Tim Hume, a defensive lineman at Cheyney University the last four seasons, looks at the future and wants it to include football. Hume knows he can play the game. Cheyney won just a single game this season, but that didn't stop Pennsylvania State Athletic Conference East coaches from naming Hume the league's defensive player of the year after he recorded 211/2 tackles for losses.
"I'd give up all the honors to make the playoffs," said Hume, now a finalist for the Gene Upshaw Award for NCAA Division II lineman of the year.
Cheyney's struggles adds to what Hume has accomplished. How many players of the year come from 1-10 teams? Hume's already passed through the narrowest path to get this far.
"Cheyney is the only school that showed any kind of [recruiting] interest, at any level," Hume said this week, sitting in the lobby of Cheyney's athletic offices.
There were reasons for the disinterest. Looking at a 6-foot-1, 230-pound defensive end who didn't have the SAT score to qualify and play as a freshman, schools moved on. Hume, who grew up in Harrisburg, went to West Chester University's camp each summer in high school. As a junior, he said, a West Chester coach told him he was too skinny to play for them. Millersville gave a look and said they couldn't even guarantee a walk-on spot.
"The Cheyney coach welcomed me with open arms," Hume said.
But even that assistant coach left for another job before Hume got to campus. Sitting out as a freshman, Hume said he dropped to 215 pounds. His first training camp, he was turned into a tight end, despite never playing offense at Susquehanna Township High. He was too skinny for the defensive line he was told again.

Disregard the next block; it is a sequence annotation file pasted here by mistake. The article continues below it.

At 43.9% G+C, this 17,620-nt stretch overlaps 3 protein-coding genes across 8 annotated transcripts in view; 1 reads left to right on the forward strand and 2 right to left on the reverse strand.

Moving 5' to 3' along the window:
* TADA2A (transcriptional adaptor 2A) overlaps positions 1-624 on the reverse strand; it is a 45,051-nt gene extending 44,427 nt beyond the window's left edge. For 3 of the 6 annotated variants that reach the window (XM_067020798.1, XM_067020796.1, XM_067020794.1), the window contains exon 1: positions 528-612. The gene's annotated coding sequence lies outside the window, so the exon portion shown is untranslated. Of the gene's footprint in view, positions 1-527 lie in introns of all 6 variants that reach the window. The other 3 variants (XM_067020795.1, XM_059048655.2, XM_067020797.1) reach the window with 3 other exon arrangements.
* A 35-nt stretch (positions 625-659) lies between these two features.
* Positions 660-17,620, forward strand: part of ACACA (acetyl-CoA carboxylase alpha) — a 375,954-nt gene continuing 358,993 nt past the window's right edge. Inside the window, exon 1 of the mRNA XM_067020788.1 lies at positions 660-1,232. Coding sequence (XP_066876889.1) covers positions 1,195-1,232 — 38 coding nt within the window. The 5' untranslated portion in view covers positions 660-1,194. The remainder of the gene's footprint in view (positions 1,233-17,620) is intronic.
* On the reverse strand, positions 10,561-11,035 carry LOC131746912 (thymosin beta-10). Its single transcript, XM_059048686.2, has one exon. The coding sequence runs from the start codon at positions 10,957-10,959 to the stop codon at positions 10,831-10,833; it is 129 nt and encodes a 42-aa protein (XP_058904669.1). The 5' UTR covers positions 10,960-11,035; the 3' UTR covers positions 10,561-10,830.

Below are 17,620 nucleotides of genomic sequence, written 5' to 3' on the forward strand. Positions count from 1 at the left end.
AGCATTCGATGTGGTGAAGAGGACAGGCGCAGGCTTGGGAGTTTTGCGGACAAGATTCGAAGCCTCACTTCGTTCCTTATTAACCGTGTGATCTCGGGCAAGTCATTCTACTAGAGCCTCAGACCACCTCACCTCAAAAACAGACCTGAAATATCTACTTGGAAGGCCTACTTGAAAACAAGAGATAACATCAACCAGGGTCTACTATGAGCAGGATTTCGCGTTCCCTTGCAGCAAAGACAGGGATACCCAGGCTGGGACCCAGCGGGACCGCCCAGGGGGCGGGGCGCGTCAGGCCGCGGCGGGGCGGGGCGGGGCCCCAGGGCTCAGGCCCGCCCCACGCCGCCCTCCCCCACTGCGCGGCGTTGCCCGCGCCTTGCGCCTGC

"I really wasn't feeling it, and I was trying to get over to defense," Hume said of playing tight end.
After several defensive linemen got injured, Hume got his shot.
"My second day, in a scrimmage, I had like two sacks and a pass deflection," Hume remembers. "I was in the starting lineup after the second day."
As a redshirt freshman that season, Hume made all-conference, going up against offensive tackles as much as 100 pounds heavier. He's put on almost 50 pounds since then, without losing the quick first step. This season, Hume had 71/2 tackles for losses against West Chester. (Yes, he admits playing that game with a chip on his shoulder.)
"Some games, you don't see a team get 71/2 tackles for a loss," said Cheyney interim head coach Kenneth Lockard, who pointed out that Hume, forced to play defensive tackle this season because of depth problems, clinched Cheyney's one win, over Lincoln, by chasing down Lincoln's quarterback and forcing a fumble, allowing Cheyney to run out the clock.
"He just works," Lockard said. "He would play himself to exhaustion, get like a couple of plays off, then keep going. He just plays with a big motor. He was fast."
Hume flew out to Minnesota this week to play in a Division II-III all-star game Saturday. He's been invited to play in a D-II all-star game next month in Virginia Beach, Va. And he'll be a showcase for pro scouts in March in Akron.
If Hume was a basketball player with a similar resume as a college senior, his future would be obvious. He'd probably go to Europe and make decent money playing in Belgium or Poland or England, or go to the Philippines or China, somewhere, working his way up the ladder. In football, there's the Canadian Football League and a myriad of indoor leagues, starting with the Arena League on top. The feeling is that he'll get his shot somewhere on the ladder.
"I have to get in the best shape of my life," Hume said. "Over the break, I have a trainer set up at home. I'm going to be working out a couple of times a day."
Being from the PSAC won't hold Hume back. There are 10 PSAC alumni in the NFL and plenty in other leagues. And if he hears he's too small - he's heard it before. His motor is still running.
"I don't want to be out of football," Hume said. "I won't give up. I won't get discouraged after one year."